The anthology film is a proud and storied tradition in the horror genre, producing such favorites as Tales from the Darkside, Cat’s Eye, Trilogy of Terror, The Twilight Zone Movie, Tales from the Hood, and even the contemporary gems like Trick ‘r Treat and the polarizing V/H/S franchise. It’s a way to take ideas and stories that would otherwise not be able to make it to feature film length and use them as part of a larger narrative. Christopher M. Carter’s One Night in October could be considered the most recent entry in this tradition. Marketed as a cross between The Purge and Creepshow, it follows three groups of people on Halloween night and the mayhem they encounter.
A hard and fast rule for me when it comes to anthology films is that they live and die by their wraparound story; that is, the overarching connective tissue that binds all the films together. Trick ‘r Treat plays loosest with this concept, having all the stories run parallel to one another and in the tying them up, but ultimately this creative decision works for that film.
One Night In October is a film that attempts to use this same concept: three stories all happening at the same time in the same town on Halloween night. Unfortunately, the movies attempts at linking all three seems to be limited to them all happening on Halloween night and little else. The stories themselves are all rather interesting in theory, but in practice they’re clunky and overwrought. The acting ranges from scene-chewing melodrama to at times feeling like the actors would rather be anywhere else than making the movie, and I think this melodramatic tendency is what weighs the movie down the most. There is little time dedicated to really developing the characters in any meaningful way that would get us to care about them, so when these really powerful emotional moments are heaped upon them it just feels forced and awkward. The flow of the narrative is choppy and uneven, either being somewhat appealing in that very little is actually explained and left open for interpretation or just flat-out blatant exposition that seems badly ad libbed.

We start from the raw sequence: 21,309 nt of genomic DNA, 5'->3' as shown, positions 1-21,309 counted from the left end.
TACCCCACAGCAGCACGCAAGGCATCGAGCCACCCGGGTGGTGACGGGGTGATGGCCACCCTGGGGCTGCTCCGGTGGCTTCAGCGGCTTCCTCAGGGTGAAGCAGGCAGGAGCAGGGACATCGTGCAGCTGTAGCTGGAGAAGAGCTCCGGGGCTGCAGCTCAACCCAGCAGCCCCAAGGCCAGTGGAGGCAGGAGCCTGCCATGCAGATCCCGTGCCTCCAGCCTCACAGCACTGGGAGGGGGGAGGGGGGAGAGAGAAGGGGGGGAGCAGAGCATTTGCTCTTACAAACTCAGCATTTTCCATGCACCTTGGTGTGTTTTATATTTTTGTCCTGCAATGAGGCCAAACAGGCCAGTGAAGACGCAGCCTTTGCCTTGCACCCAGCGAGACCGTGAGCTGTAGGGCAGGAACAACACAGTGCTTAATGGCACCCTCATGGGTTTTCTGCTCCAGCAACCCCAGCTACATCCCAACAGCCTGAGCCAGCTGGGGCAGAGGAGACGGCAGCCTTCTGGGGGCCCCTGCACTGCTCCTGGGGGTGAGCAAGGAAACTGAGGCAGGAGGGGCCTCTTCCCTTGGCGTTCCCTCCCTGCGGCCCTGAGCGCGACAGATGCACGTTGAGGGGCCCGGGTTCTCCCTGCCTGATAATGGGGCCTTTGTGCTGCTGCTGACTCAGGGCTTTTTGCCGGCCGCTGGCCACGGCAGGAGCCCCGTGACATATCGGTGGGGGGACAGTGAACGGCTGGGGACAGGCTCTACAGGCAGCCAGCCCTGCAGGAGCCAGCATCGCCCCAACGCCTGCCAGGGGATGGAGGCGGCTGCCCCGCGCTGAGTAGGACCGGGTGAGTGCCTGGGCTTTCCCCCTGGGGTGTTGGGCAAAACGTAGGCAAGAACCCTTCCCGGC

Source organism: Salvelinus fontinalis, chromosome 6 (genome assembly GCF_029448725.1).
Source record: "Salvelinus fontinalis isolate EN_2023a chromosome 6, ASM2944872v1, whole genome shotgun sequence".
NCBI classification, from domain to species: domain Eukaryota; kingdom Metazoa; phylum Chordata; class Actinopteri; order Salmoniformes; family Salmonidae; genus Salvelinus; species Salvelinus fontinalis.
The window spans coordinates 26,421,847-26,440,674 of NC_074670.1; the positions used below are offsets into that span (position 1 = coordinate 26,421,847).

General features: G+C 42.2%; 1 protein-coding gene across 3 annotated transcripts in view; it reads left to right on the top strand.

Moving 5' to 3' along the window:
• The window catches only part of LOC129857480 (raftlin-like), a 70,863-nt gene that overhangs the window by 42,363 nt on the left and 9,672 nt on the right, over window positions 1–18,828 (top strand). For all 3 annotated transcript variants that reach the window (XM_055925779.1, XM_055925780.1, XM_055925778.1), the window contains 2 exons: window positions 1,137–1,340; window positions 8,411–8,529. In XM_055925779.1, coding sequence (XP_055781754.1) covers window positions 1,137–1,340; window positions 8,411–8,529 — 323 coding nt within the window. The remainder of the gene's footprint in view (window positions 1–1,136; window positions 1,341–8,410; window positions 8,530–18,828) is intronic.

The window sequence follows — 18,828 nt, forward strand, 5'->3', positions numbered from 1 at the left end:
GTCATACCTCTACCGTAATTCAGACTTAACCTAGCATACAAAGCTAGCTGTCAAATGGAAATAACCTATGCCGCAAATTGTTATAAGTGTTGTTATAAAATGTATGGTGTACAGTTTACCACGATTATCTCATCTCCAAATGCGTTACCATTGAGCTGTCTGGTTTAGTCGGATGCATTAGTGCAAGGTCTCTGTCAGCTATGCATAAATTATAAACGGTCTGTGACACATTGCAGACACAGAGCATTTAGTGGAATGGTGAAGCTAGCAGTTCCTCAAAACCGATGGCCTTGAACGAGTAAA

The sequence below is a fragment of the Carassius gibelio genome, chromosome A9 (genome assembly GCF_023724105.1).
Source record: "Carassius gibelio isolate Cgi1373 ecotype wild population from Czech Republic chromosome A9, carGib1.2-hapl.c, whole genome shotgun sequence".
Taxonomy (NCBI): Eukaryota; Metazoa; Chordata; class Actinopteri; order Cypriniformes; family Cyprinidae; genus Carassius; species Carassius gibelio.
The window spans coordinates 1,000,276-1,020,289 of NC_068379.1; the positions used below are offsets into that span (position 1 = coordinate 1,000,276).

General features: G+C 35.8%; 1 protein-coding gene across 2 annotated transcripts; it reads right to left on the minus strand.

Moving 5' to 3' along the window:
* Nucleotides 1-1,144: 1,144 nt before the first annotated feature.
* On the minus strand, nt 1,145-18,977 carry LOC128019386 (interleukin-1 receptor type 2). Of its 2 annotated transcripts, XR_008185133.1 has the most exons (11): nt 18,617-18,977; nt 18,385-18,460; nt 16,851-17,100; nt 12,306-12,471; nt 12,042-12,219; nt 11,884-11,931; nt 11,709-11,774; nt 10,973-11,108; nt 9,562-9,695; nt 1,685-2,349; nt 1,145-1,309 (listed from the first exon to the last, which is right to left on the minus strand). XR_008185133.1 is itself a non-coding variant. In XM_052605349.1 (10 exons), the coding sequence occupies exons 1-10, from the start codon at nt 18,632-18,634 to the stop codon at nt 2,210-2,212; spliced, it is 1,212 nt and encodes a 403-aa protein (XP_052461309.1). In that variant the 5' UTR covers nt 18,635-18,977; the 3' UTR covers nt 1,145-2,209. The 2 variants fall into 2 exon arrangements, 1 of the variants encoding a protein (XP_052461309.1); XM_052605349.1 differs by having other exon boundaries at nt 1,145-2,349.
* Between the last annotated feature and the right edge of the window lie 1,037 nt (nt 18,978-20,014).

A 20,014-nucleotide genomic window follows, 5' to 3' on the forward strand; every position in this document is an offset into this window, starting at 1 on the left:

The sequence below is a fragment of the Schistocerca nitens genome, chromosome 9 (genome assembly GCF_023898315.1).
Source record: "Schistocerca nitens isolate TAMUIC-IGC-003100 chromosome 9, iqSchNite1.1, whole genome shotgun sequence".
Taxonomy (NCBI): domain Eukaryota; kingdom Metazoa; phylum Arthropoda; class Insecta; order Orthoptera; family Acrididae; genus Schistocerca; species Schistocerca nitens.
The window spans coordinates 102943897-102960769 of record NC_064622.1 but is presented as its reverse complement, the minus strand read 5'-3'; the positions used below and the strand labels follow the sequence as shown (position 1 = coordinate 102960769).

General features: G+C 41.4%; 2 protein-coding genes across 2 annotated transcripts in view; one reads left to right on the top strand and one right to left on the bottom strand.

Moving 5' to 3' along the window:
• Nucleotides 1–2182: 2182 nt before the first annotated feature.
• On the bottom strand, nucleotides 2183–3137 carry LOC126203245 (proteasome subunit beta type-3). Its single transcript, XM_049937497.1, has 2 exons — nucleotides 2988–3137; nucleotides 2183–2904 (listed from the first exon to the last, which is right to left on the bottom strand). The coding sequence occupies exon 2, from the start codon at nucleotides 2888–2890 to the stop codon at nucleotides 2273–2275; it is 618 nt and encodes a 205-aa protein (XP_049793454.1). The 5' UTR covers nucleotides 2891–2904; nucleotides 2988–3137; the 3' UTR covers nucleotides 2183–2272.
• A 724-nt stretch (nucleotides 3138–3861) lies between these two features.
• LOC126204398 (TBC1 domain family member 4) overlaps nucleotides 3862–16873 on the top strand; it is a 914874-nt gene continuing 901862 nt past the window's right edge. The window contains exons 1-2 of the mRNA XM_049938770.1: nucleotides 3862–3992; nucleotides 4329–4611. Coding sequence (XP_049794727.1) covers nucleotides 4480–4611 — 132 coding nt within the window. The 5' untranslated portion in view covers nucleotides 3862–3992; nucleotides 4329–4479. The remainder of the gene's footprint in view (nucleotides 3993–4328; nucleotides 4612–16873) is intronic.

The comparison to Creepshow is obvious in that it’s attempting to be a classic horror anthology film, but describing the film of being something like The Purge just seems ill-advised, as this movie is nothing like The Purge except that one thread involves a group of burglars who wear masks and get more than they bargained for when their victim turns the tables on them.
I don’t like dwelling on what I didn’t like about a film, and I’m a firm believer in giving credit where credit is due. Like I said One Night in October does have some neat ideas threaded through the narrative, and I appreciate the representation of LGBTQ characters. It certainly gets an A for effort as it constantly tries to be more than it has any right to be, and any lackadaisical effort by any of the actors is offset by the overshooting the mark most of the actors have in this film. The production company behind it should be commended for getting this movie made and trying to tell a fun story, so I can’t say anything too bad about them, but this movie wasn’t for me honestly. By all means I encourage people to see it, because people did go through the effort to make it and they were successful in doing so, so that alone merits giving One Night in October a chance, but for me personally it wasn’t my thing.
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